The purpose of this cross-sectional study was to evaluate the strength and pattern of the relationship between VF sensitivity and RNFL thickness as measured by the StratusOCT (Carl Zeiss Meditec, Inc., Dublin, CA), to find the most accurate VF test parameter in this association, and to define an approximate average peripapillary nerve fiber layer thickness where visual field abnormalities characteristic of glaucoma appear. 
Methods
We reviewed data of 266 patients who were referred to the Department of Ophthalmology, University of Pécs, Hungary, between November 2004 and September 2005. 
All subjects underwent full clinical ophthalmic evaluation, including medical, ocular, and family history; visual acuity testing; intraocular pressure measurement (IOP); slit lamp stereo biomicroscopy; and indirect ophthalmoscopy. 
We included all patients who fulfilled the following criteria: age older than 35 years; glaucomatous optic neuropathy (GON); open angles; good-quality scans obtained in peripapillary RNFL thickness evaluation by OCT, with a signal-to-noise ratio of >35; good-quality standard automated perimetry (SAP) performed at ±1 month from OCT imaging; and refractive error within a ±4-spherical diopter range, with less than ±2 cylinder diopters. 
Criteria for exclusion of a patient from the study were best corrected visual acuity on the Snellen-chart worse than 20/40, corneal or lens opacity that interfered with clinical evaluation of the optic disc and posterior pole through an undilated pupil, or significant parapapillary atrophy that caused blind spot enlargement on the visual field tests, interfered with VF readings, or causing false nerve fiber layer thickness data by OCT evaluation. Patients with tilted discs or any vitreal or retinal diseases were excluded, as well. IOPs were not considered for classification, because we focused on existing glaucomatous optic neuropathy and concomitant visual field defect, regardless of IOP value readings.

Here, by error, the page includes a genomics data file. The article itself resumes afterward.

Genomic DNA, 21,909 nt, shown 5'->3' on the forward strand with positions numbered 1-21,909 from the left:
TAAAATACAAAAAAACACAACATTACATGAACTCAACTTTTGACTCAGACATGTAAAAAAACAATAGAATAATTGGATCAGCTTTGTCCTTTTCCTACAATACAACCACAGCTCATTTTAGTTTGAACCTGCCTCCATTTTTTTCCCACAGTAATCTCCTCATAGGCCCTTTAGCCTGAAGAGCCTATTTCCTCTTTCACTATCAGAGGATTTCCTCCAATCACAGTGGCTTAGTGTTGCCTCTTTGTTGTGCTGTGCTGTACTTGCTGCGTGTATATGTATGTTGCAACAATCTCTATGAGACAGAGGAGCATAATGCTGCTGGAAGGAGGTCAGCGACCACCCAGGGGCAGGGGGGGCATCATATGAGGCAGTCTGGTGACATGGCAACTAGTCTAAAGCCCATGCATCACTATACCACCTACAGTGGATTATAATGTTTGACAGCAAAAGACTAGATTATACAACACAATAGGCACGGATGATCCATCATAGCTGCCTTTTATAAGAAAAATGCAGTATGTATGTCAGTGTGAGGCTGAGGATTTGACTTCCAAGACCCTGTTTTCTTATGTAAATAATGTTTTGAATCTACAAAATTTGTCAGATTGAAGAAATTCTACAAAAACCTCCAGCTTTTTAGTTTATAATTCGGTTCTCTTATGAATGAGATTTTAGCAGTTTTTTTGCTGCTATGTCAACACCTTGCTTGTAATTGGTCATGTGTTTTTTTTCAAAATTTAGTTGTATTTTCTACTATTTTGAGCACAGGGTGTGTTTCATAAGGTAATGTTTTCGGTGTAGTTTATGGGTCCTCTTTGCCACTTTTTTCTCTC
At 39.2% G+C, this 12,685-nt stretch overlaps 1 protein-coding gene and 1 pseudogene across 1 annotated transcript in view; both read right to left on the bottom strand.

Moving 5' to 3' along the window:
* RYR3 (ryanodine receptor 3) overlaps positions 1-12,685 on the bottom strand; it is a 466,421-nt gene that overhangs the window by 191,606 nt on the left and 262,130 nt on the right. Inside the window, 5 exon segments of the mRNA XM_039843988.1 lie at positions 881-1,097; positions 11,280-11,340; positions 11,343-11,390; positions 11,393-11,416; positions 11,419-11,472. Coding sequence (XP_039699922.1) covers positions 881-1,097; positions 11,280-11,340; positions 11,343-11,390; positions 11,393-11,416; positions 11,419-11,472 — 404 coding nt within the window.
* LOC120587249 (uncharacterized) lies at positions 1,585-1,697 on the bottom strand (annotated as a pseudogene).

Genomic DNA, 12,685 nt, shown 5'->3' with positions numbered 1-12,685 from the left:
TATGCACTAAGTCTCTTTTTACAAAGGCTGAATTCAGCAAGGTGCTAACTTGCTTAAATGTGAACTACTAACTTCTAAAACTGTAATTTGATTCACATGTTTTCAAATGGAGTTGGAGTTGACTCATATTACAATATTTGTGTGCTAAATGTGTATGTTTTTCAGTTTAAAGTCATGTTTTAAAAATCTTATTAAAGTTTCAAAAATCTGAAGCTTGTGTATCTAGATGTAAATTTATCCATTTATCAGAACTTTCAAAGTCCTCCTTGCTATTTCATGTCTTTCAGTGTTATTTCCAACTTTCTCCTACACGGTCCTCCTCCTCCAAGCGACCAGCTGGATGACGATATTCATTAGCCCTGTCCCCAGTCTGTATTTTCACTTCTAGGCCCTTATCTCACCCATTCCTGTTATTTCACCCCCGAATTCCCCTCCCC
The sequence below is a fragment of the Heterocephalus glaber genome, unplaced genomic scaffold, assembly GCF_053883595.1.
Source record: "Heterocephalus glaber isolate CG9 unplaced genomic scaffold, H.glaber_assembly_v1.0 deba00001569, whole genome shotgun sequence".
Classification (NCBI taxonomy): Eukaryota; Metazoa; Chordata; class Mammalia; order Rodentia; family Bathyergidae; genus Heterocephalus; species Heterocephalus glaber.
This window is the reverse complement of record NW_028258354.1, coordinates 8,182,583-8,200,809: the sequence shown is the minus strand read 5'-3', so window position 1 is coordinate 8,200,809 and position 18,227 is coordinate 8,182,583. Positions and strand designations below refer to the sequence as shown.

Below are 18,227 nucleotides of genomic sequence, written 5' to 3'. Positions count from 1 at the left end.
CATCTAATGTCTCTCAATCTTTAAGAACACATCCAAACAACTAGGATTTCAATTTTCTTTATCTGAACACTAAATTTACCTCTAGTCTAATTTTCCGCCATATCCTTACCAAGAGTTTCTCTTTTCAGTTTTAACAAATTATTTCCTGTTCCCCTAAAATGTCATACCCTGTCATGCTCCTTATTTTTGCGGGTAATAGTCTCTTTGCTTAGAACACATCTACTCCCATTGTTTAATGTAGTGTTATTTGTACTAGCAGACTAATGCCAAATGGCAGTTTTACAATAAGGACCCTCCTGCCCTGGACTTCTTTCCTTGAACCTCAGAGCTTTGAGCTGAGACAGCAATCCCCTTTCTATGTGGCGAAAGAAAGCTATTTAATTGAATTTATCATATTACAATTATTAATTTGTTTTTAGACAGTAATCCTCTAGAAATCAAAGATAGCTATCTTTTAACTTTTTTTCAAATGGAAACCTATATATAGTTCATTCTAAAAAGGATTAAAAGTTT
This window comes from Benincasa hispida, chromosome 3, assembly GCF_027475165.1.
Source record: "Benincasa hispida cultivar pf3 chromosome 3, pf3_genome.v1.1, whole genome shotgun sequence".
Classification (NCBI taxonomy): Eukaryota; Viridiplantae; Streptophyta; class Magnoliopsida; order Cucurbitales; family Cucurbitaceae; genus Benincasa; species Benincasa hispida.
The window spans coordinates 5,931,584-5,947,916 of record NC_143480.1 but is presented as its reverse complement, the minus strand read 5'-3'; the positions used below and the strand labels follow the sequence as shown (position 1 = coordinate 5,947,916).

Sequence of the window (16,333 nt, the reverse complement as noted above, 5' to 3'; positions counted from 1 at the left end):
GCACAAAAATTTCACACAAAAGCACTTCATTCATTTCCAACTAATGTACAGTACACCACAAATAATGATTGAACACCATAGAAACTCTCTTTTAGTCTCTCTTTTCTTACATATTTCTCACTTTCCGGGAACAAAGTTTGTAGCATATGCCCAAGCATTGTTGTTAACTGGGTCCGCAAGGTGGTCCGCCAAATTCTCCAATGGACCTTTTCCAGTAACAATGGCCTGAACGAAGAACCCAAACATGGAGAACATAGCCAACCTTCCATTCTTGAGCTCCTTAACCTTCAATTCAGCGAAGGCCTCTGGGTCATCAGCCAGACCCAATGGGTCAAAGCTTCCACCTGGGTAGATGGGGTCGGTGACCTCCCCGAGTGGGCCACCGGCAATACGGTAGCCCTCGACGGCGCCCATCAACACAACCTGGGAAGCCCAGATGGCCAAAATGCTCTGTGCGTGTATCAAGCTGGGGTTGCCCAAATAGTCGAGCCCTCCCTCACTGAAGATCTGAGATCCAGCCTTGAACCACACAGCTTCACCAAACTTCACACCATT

The nature of these tests was explained to each subject, and verbal informed consent was received. All methods adhered to the Declaration of Helsinki for research involving human subjects. 
Patients had SITA Standard 30-2 perimetry (Humphrey Systems Model 750; Carl Zeiss Meditec, Inc.). A reliable VF test was defined as one with less than 20% fixation loss and false-positive and -negative responses. Glaucomatous VF defect was defined as two or more contiguous test locations demonstrating a threshold sensitivity loss on the pattern deviation plot with P < 0.01, three or more such contiguous test locations with P < 0.05 with at least one of the points depressed to P < 0.01, or a 10-dB difference across the nasal horizontal midline at two or more test locations. Data were analyzed by one grader (C.A.) who was masked from all other patient records. All patients had been subjected to automated perimetry before. For comparison, we used Humphrey global indices mean deviation (MD) and pattern SD (PSD), and we also calculated mean sensitivity (MS) by recording each point on the dB scale except the two points for the blind spot. 
OCT was performed with StratusOCT (Carl Zeiss Meditec, Inc.) with software version 3.0 without a built-in normative database. The RNFL thickness average analysis report, using the fast RNFL thickness scan with three sequential circular scans of 3.4 mm diameter over the optic disc, was performed. Before the scan the pupil size of each subject was determined under ambient conditions. Those below 4 mm were then dilated with 0.5% tropicamide. One of the authors (Z.B.) performed all image acquisitions. For statistical analysis, data of the left eye were converted into right-eye format. 
Glaucomatous optic neuropathy was defined as cupping, rim notching, or diffuse thinning of the optic disc. Grading of the optic disc was by clinical evaluation employing dilated stereoscopic ophthalmoscopy with a hand-held 78-D lens and by stereophotograph evaluation by two graders who were masked from all other patient data. If interobserver disagreement occurred, a consensus had to be achieved. 
Two hundred sixty-six subjects fulfilled our inclusion–exclusion criteria. One eye was randomly chosen if both eyes were eligible for the study. One hundred two of these were classified as preperimetric glaucomatous (PPG) and 164 with primary open-angle glaucoma (POAG) on the basis of SAP results. PPG was defined as eyes having glaucomatous optic neuropathy without any characteristic VF defects above. 18 For POAG classification, both GON and glaucomatous VF defect had to be present.